LEGO Deserves a Standing Ovation

May 19th 2017

Mike Rothschild

Thanks to the building of a gigantic wind farm, beloved toy brand LEGO was able to announce that it had "reached its 100 percent renewable energy goal three years ahead of schedule," according to a post on energy industry site CleanTechnica.com.

The Danish maker of plastic bricks began its drive to become entirely dependent on renewable energy in 2013, and made a $900 million investment in wind power. One of these projects, the Burbo Bank Extension wind farm off the coast of Liverpool, England, opened on May 1. LEGO owns a 25 percent stake in the facility, meant to generate power for 230,000 British households.

With the wind farm's opening, LEGO hit its goal, and the company celebrated by building "the largest LEGO brick wind turbine ever." 

CleanTechnica.com ran down LEGO's commitment to renewable energy, which also includes "31.5 percent of the Borkum Riffgrund 1 offshore wind farm in Germany" along with the Burbo Bank investment. The toy-maker also intends to install 20,000 solar panels on the roof of their factory in Jiaxing, China.

With the announcement, LEGO joins a host of other major companies that are largely or entirely powered by renewable energy, or striving for that goal, according to the Climate Reality Project.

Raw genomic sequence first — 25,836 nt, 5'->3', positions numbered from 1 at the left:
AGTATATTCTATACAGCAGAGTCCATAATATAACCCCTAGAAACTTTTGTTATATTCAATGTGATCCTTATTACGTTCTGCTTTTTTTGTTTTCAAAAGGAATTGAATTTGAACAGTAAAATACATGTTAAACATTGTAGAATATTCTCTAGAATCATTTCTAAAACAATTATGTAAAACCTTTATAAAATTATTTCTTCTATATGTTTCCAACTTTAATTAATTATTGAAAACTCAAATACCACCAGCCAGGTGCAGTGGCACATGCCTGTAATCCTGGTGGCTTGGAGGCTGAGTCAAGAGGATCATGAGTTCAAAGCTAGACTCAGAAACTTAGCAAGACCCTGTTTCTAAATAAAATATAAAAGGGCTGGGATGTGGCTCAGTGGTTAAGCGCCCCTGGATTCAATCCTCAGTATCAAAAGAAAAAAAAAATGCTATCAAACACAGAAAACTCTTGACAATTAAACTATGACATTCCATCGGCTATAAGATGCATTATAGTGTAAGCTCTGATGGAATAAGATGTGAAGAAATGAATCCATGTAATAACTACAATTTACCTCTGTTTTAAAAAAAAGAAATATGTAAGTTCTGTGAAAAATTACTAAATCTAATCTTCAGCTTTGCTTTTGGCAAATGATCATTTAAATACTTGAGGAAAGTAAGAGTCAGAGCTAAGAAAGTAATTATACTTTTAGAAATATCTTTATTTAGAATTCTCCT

• Intel runs 100 percent of its American operations on clean sources.
  • Kohl's is 100 percent reliant on renewable energy, and had net zero carbon emissions between 2010-2014 (the last year data was available).
  • Target is the largest corporate installer of solar power in the United States.
  • Apple powers 100 percent of its operations in the U.S., China, and 21 other countries with renewable energy.
  • Google also intends to be 100 percent green by the end of 2017

While these companies are doing their part to reduce carbon emissions and slow climate change, it will take a much broader effort by corporations and citizens alike.

And it's an effort that the United States will likely not be led by the United States, with the Trump administration eyeing a 70 percent cut to the Department of Energy's Office of Energy Efficiency and Renewable Energy.

Trump's budget plans to dramatically slash research into wind power, solar cells, and "clean coal," the last of which the president touted on the campaign trail. 

Even so, the clean energy companies helping power LEGO and others to 100 percent renewable status are performing well in the face of Trump's proposed cuts. It might take more work, but more companies are in line to join LEGO in relying only on renewable sources. But they probably won't make huge brick wind turbines to celebrate.